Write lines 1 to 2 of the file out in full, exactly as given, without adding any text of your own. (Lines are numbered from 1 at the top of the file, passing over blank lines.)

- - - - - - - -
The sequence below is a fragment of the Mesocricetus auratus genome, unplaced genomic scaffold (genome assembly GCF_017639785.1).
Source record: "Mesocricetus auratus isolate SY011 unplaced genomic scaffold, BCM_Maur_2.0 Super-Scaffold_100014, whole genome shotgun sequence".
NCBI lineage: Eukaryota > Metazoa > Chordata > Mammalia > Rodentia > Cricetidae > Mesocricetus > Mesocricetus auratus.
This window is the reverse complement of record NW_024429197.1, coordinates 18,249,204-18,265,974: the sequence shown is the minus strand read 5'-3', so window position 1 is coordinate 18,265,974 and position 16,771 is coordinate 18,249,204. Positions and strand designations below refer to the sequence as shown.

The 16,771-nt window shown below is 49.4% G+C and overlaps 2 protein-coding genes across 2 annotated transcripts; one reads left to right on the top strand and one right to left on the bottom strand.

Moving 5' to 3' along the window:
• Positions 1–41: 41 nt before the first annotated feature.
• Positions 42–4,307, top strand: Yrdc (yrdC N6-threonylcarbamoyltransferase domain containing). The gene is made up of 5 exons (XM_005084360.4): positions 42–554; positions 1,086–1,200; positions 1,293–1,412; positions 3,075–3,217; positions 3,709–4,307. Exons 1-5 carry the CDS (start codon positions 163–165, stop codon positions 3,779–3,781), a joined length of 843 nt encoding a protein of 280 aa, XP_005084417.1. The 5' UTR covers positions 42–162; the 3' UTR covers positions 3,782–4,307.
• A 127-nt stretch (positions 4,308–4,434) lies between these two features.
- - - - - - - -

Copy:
The sequence below is a fragment of the Mesocricetus auratus genome, unplaced genomic scaffold (genome assembly GCF_017639785.1).
Source record: "Mesocricetus auratus isolate SY011 unplaced genomic scaffold, BCM_Maur_2.0 Super-Scaffold_100014, whole genome shotgun sequence".